Four minutes. That’s how long it took authorities to detain a man attempting to break into Buckingham Palace on Wednesday morning.
According to British newspaper The Sun, the 22-year-old intruder scaled the front gates at the royal residence at around 2am and attempted to get inside the building.
“He was determined to get inside the palace and was banging down the doors,” a source told the paper, “but, thank goodness, this time everything was locked up.”
The royal standard flag was raised at the time, indicating Queen Elizabeth II was in residence. However, it’s believed Prince Philip, Duke of Edinburgh, who spends the majority of his time at the Sandringham Estate in Norfolk, was not present.
“The police eventually detained [the suspect] under the mental health act, but they have to ask some serious questions about how he got in and how he had so long to roam free,” The Sun’s ‘royal insider’ said. “What about heat censors and CCTV? The Queen’s safety should be paramount.”
The new intruder is reportedly in custody at London Central Police Station.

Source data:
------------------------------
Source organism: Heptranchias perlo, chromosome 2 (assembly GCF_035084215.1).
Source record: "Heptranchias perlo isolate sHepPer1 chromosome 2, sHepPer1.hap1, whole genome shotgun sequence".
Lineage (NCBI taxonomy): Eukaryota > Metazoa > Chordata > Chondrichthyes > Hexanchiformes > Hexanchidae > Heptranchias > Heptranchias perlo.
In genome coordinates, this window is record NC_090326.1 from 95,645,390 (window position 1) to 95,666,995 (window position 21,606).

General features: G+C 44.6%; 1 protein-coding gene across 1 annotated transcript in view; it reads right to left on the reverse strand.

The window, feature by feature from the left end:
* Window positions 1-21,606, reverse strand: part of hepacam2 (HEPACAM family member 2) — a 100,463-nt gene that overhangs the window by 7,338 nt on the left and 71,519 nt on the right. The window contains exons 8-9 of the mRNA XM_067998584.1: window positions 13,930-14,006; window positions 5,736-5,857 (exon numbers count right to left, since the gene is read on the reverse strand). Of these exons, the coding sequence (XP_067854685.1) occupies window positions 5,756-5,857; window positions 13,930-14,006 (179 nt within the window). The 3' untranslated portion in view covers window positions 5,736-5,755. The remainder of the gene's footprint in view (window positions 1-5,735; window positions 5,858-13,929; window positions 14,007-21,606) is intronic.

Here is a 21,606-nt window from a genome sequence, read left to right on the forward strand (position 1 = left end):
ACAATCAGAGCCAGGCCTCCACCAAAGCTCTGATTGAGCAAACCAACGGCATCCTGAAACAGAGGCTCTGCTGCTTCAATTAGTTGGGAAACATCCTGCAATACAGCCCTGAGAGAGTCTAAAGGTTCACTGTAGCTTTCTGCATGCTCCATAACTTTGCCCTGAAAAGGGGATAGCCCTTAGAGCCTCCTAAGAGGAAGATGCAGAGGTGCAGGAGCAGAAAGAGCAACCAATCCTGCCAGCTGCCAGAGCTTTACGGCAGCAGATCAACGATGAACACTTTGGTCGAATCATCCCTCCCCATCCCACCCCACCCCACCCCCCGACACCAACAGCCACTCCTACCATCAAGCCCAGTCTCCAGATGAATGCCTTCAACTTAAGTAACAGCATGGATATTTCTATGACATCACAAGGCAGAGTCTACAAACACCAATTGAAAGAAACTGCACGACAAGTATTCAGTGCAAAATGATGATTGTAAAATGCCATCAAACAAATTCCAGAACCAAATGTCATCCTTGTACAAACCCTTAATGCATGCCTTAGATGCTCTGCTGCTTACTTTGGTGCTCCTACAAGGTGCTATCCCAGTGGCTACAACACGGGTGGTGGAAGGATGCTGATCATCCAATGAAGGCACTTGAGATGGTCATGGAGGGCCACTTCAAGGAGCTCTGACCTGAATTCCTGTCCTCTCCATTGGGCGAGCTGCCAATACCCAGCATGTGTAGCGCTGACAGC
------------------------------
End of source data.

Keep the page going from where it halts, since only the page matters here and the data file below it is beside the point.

The timing of the attempted break in has media questioning whether the incident was a copycat operation.
Exactly 37 years and one day prior, a man named Michael Fagan committed one of the most infamous security breaches in the palace’s history.
The Michael Fagan incident.
Just after 7.15am, on the morning of July 9, 1982, Queen Elizabeth II was woken by a disturbance behind her curtain.
There was a man in her bedroom with blood all over his hands.
In a nightie that reached just below her knees, the Queen, who was 56 years old at the time, is reported as asking: "What are you doing here?"
The man who stood before her, 33-year-old Michael Fagan, remained silent.
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